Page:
Touch-sensitive glove made from stretchy optical fibres.

Hedan Bai and her team has built a glove that can detect when it is stretched, bent or put under pressure.

A touch-sensitive glove made from stretchable fibre-optic sensors could be used in robotics, sport and medicine.

“We made a sensor that can sense haptic interactions, in the same way that our own skin sensors interact with [the] environment,”

says Hedan Bai at Cornell University in Ithaca, New York.

Bai and her team created the glove using optical fibres made from thin elastomeric polyurethane cables that transmit light from an LED. The light is interrupted when the cables are bent, stretched or put under pressure.

The team dyed parts of the fibres with different colours, meaning that as they are distorted, the colour of light coming out of the fibres changes. The researchers analyse the light patterns to estimate the location of and type of distortion in the glove.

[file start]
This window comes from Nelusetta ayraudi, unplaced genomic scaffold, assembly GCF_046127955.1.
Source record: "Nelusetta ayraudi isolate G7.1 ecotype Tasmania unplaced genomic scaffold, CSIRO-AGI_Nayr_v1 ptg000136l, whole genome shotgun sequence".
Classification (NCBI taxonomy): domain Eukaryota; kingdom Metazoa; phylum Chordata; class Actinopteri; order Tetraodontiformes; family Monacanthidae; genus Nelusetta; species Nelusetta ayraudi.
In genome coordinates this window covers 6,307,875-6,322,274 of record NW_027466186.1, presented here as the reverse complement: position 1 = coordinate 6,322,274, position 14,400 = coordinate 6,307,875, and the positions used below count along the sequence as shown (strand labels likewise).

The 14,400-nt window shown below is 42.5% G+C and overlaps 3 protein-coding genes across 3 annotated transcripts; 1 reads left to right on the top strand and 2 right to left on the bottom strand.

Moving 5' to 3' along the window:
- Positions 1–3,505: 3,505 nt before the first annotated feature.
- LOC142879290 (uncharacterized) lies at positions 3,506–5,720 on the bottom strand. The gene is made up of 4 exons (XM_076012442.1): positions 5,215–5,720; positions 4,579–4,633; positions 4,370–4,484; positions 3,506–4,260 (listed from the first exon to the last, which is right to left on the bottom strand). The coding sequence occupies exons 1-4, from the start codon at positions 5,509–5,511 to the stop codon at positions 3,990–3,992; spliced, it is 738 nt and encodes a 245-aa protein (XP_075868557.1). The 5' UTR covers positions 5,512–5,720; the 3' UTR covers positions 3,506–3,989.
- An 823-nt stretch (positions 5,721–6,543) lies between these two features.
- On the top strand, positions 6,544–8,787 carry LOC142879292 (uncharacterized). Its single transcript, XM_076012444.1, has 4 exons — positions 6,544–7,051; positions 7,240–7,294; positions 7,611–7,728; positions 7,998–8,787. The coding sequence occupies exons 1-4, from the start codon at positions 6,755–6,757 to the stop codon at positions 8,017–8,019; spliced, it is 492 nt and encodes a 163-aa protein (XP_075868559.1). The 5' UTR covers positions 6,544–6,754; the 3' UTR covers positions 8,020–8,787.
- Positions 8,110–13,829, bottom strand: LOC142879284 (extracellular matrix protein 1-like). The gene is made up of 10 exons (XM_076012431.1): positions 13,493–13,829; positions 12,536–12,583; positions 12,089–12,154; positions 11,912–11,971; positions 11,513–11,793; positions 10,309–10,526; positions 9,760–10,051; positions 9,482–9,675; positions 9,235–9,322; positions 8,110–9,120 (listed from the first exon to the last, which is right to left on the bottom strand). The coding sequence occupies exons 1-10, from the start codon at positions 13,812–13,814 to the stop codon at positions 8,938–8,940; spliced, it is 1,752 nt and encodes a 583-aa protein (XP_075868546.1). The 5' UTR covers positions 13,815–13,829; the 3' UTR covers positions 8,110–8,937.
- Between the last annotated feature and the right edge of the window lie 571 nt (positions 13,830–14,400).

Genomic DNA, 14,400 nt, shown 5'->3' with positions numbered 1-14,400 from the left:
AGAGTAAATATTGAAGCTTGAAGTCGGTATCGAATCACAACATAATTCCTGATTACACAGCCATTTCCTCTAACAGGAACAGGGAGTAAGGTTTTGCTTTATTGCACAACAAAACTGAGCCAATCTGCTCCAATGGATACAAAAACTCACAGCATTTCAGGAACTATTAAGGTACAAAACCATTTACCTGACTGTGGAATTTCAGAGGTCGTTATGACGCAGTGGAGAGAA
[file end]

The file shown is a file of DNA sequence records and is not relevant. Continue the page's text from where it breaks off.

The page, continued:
Because the fibre optic sensors are stretchable, they could be used in smart clothing, wearables and soft robots.

“You don’t want a stiff sensor in a soft robot because it is limiting what the robot can do,”

says team member Rob Shepherd, also at Cornell.

The team is also looking at sport and medical applications.

“We intend on using these stretchable optical fibres for measuring respiration and muscle contractions in the next year,”

says Shepherd.

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